What happens if the family was on vacation and attended Mass where they were at that time? Or if they were attending Mass at another church nearby? Or if they didn't remember to put an envelope in? What's next - a sign in sheet? What is to stop someone from putting an entire month of envelopes in on one visit(and thus paying their way out of attendance) or having someone else put their envelope in for them? This is ridiculous.


22 posted on 06/27/2005 1:52:44 PM PDT by Heartland Mom (My heroes have always been cowboys.)
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To: Coleus
Its BS. I am Catholic and I purposely don't use the envelopes they send me. Partly paranoia about being tracked, and partly cause I went into a non Catholic church one time and on the bulletin board by church they had a list of people not meeting tithes posted there. While I had not seen it at a Catholic church, well what they don't see cannot be tracked.

I put cash in, when I attend. And no its not every week. This pastor is wrong imo, and my kids and money would find a new home.
23 posted on 06/27/2005 1:53:25 PM PDT by USAFJeeper
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To: Coleus

I'm not Catholic, but I can see the pastor's point. If the parents won't attend mass, then religious education of the children is a waste of time because they won't be attending either. Even when they become old enough to go on their own they will be less likely to attend more than occasionally. Parents must set an example in their children's spiritual lives.


24 posted on 06/27/2005 1:53:38 PM PDT by LWalk18
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To: frogjerk

(In our town, a lot of non-Catholics send their kids to Catholic school because the local public schools are hotbeds of liberal crap. They took a field trip to "PrideFest" downtown.)


25 posted on 06/27/2005 1:53:48 PM PDT by Malacoda (*~*~*~*~*~*~*~*~*~*~*~*~* ! *~*~*~*~*~*~*~*~*~*~*~*~*)
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To: frogjerk

Well to extend that I'm not sure why you can't just leave someone home to take care of the sick and have someone else take the family to mass as well as become -Sorry for my lack of terminology here- one of the people who get qualified to bring communion to the sick.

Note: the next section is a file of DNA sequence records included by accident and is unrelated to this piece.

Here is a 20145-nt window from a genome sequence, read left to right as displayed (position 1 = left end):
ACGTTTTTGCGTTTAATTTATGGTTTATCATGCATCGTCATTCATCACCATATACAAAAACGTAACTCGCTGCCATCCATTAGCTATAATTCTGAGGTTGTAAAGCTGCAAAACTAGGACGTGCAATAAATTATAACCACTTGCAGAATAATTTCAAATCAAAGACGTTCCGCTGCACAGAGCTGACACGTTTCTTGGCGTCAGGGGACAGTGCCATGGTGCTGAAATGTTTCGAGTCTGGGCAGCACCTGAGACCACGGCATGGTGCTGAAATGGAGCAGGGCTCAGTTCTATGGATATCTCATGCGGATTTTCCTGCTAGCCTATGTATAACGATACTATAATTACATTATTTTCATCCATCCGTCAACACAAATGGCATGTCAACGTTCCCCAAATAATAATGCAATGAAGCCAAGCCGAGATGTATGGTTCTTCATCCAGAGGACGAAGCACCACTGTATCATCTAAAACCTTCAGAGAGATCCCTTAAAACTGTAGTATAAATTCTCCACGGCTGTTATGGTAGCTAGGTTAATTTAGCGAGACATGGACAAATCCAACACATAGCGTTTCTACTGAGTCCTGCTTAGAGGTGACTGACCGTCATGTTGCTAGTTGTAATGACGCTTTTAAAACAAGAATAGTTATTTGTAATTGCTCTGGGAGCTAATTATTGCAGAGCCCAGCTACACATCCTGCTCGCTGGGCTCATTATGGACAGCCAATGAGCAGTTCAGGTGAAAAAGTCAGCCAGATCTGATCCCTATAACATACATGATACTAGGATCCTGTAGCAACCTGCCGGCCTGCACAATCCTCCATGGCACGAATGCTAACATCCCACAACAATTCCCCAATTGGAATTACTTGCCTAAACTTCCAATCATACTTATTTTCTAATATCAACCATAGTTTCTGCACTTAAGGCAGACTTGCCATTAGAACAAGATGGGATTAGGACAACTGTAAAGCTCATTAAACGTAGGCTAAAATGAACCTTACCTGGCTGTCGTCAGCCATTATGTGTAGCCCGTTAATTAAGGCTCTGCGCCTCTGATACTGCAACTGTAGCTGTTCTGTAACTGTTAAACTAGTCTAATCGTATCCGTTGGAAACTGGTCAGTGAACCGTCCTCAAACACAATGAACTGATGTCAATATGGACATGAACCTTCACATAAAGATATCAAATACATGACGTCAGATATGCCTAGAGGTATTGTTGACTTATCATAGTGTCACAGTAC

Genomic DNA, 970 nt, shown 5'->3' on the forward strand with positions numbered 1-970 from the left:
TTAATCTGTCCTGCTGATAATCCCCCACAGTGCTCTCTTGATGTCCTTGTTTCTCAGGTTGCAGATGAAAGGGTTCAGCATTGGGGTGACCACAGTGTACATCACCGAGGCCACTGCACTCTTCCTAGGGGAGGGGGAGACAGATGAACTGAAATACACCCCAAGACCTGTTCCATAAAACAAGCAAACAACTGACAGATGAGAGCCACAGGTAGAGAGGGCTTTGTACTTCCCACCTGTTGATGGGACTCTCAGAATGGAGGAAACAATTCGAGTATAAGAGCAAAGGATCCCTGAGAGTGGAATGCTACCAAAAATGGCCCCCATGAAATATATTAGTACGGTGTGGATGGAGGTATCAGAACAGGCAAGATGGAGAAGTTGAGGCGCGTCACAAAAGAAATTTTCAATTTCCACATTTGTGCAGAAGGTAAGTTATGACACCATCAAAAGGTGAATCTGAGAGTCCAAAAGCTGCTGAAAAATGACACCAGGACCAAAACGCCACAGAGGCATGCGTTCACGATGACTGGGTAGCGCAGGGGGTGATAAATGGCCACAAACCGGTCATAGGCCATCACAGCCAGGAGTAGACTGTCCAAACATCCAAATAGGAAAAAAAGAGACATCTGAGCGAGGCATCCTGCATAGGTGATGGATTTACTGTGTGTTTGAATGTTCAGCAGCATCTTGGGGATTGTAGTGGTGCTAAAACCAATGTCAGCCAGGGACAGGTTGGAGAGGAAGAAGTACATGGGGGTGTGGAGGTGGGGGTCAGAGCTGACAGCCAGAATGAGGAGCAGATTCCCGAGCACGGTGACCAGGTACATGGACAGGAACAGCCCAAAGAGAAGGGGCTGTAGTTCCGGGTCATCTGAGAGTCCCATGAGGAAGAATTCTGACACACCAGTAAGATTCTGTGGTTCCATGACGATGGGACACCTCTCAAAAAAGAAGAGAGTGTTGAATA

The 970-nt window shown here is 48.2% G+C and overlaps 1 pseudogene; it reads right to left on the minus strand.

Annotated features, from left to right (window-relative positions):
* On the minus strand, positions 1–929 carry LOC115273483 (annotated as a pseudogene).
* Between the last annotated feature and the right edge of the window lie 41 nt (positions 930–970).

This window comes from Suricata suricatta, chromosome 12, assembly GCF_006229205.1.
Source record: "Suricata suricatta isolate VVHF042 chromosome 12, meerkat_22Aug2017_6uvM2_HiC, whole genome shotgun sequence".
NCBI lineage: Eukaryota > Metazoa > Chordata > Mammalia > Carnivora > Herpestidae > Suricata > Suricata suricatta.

26 posted on 06/27/2005 1:53:50 PM PDT by tfecw (Vote Democrat, It's easier than working)
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To: tfecw
As a side note (and minor digression into half silliness half seriousness) isn't it the God Parents that are charged with making sure the children grow up to be good catholics?

No. During the baptism the Parents are specifically charged with being the teachers of their children in the Catholic Faith. If the parents are not practicing Catholics they cannot set an example to their children.

27 posted on 06/27/2005 1:54:15 PM PDT by frogjerk
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To: Coleus

Disgusting--visiting the sins and omissions of the parents upon the innocent children.

This is all about money, anyway. Since the priest sex scandals began, revenues have been decreasing every week in most parishes.

These strong-arm tactics will only result in the families leaving the parish of this tyrant and joining another parish, or leaving the RCC altogether. There are many Evangelical churches waiting to welcome these people with open arms--and no hand in their pocket.

Some priests just don't get it.


28 posted on 06/27/2005 1:54:17 PM PDT by Palladin (God Bless America!)
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To: frogjerk

The issue is the (Catholic) kids being expelled from school entirely because of their parents' non-attendance at Mass on Sundays.

Do they only allow Catholic children to be enrolled?

Maybe it's different down South where I live, because there has always been at least 10% non-Catholic students in mine and my son's Catholic schools


29 posted on 06/27/2005 1:54:39 PM PDT by vrwcagent0498 (Mark Levin and Ann Coulter are my patron saints.)
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To: tfecw
Well to extend that I'm not sure why you can't just leave someone home to take care of the sick and have someone else take the family to mass as well as become -Sorry for my lack of terminology here- one of the people who get qualified to bring communion to the sick.

Exactly. Call the rectory and a Eucharistic minister come to your house. They will never refuse you. I think they are called "Extraordinary Ministers".

30 posted on 06/27/2005 1:55:40 PM PDT by frogjerk
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To: Coleus

Our Sister talked about this problem earlier this year. She said that if the Church gives the Sacraments to children whose parents are non-practicing, they're imposing an obligation on the child that he or she is not capable of fulfilling without support from the parents, and that's not fair to the child.